Minnesota education officials roll back 4-day school week
After an experiment with four-day school weeks, Clearbrook-Gonvick School District in Minnesota will return to five-day weeks in the fall.
Warroad (Minn.) School District could be next.
The state Department of Education earlier this month rejected Clearbrook-Gonvick School District’s application to continue its four-day schedule for another three-year period.
It’s one of 11 Minnesota school districts currently on four-day weeks. Eight of the 11 will be switching back to five-day weeks over the next two years.
The four-day schedule has saved school districts money and is popular with families and teachers, but the Education Department has determined test scores have not improved enough to continue with the schedule.
Clearbrook-Gonvick Interim Superintendent Herb Benz declined to discuss the state’s decision.
School officials in Warroad, which will be up for renewal in 2015, are hoping to continue the four-day weeks even though the tide may be rolling against them.
“We’d like to continue down that road, unless we’re told otherwise,” Warroad Superintendent Craig Oftedahl said. “From what we’re seeing, it doesn’t seem to be very palatable to the Minnesota Department of Education.”
Oftedahl estimated Warroad has saved about $1 million — or about $225,000 annually — in the 4.5 years the district has been on the four-day schedule. The final number for 2013-2014 will not be known until after the budget year ends June 30.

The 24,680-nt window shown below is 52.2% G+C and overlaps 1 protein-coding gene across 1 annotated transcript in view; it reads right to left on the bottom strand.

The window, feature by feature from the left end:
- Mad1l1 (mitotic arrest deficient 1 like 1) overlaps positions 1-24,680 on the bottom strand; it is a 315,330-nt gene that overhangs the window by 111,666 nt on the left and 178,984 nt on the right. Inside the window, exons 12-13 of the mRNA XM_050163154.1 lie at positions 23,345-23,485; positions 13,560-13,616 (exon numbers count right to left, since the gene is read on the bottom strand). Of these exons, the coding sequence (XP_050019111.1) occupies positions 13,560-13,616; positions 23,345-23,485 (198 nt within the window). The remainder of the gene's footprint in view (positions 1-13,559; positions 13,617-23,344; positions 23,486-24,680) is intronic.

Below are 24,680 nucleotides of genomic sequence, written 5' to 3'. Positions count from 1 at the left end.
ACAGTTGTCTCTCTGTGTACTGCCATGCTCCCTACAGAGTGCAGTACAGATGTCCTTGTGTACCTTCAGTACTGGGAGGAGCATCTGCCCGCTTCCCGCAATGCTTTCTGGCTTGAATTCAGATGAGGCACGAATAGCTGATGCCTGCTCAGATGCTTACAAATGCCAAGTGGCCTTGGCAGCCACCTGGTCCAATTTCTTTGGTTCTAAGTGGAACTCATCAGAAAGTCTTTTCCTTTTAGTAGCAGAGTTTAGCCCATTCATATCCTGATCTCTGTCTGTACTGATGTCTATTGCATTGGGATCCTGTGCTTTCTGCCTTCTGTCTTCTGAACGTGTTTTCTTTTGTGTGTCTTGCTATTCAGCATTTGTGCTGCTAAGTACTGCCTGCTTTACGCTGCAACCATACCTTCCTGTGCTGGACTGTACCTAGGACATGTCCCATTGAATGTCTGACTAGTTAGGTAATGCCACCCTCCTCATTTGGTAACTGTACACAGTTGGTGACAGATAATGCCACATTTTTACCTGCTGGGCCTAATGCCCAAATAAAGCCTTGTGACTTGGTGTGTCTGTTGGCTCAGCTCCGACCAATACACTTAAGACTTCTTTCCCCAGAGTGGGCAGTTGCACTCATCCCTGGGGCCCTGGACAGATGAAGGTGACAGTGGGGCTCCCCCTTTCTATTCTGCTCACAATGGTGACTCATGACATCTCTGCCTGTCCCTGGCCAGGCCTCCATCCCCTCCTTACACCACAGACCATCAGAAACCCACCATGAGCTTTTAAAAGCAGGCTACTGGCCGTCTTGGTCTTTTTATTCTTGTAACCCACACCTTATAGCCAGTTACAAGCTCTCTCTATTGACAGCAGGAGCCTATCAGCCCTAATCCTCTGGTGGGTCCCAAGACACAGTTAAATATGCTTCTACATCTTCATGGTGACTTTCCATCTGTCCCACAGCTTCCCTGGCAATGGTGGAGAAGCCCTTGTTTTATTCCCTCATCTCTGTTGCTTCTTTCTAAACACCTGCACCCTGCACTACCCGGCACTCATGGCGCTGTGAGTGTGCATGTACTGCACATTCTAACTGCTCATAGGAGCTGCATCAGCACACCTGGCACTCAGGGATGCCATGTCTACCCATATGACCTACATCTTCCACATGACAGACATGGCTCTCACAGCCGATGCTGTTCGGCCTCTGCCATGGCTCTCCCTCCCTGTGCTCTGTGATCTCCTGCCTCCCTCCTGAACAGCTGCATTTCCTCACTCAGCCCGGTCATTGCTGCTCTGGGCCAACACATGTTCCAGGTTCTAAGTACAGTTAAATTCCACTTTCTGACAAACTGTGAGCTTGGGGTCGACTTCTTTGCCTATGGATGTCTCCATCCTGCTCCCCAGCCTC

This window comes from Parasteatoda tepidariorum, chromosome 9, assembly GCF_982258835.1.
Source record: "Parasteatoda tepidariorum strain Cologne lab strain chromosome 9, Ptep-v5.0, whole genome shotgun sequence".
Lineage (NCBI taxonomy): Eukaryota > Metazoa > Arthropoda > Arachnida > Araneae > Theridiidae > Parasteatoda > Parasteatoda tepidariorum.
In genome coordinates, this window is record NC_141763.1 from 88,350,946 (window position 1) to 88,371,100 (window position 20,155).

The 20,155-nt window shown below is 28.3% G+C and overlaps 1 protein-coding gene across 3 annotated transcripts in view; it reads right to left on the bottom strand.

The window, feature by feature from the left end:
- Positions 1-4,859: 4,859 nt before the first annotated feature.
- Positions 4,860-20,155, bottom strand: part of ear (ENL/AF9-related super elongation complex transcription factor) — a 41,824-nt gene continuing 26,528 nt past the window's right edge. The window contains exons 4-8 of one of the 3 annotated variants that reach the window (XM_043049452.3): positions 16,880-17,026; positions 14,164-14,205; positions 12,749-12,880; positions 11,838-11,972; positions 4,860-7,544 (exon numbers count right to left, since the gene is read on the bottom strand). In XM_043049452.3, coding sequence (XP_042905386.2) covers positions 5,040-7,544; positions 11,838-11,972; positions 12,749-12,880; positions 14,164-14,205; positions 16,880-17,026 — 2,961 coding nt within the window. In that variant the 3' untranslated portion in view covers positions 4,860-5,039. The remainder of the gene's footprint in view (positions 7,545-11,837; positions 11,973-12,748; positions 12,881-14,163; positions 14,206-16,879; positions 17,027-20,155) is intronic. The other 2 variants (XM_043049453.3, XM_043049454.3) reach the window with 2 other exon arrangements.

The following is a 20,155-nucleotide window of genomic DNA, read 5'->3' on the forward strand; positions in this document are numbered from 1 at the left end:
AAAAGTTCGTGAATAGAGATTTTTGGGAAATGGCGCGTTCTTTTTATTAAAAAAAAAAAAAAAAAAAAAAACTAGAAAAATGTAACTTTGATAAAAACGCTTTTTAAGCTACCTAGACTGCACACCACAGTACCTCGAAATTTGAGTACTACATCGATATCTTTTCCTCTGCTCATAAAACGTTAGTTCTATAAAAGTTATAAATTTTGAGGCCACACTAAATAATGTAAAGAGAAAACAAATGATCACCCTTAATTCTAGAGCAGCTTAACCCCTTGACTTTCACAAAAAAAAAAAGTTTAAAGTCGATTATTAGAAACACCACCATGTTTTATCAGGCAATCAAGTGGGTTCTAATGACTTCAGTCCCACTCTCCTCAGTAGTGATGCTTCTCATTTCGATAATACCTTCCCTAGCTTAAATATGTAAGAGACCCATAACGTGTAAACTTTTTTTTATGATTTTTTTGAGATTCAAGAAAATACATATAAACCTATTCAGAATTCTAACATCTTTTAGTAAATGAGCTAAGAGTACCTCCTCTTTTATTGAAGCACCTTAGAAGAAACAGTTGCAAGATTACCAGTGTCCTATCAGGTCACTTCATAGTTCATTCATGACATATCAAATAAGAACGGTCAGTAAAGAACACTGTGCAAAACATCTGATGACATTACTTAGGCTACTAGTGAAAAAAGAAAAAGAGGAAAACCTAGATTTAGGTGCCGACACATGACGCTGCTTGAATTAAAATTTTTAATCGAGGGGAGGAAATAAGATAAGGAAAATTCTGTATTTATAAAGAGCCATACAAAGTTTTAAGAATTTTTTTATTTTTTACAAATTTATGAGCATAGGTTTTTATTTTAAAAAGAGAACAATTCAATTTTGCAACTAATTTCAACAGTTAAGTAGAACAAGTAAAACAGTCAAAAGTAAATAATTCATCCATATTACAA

The school district, which has just more than 1,000 K-12 students, operates on an annual budget of about $12.8 million.
Clearbrook-Gonvick is one of three school districts returning to five-day weeks, beginning next school year. The others are Onamia and North Branch, although North Branch is making the change voluntarily.
When Clearbrook-Gonvick initially decided to switch to four-day weeks, officials estimated the district would save about $240,000 annually. The district has about 440 students in K-12.
Five districts are required to return to five-day schedules by the 2015-16 school year. They are Belgrade-Brooten-Elrosa, Lake Superior, Ogilvie, Maynard-Clara City-Raymond and Pelican Rapids.
The remaining three, including Warroad, come up for renewal in 2015 or 2016.
While the shorter weeks have proven popular with families and teachers — individual school district polls have shown approval ratings of 80 percent or higher — the state Department of Education concluded that test scores in those districts weren’t improving enough to justify the change.
“Through the course of time, I think we’ve maintained, inched up a bit in our test scores,” Oftedahl said. “From what we’re hearing, we haven’t been making enough gains.”
While the application deadline for a new three-year period is a few months down the road, Oftedahl said the School Board and other school officials are trying to determine what improvement must be demonstrated to justify keeping the four-day week.
“We want to know what gains are required. Is it 5 percent? Is it 3 percent? Is it 2 percent? We don’t know,” he said. “We’ve kind of done what we wanted to do — maintain high quality educational programming and try to save money.”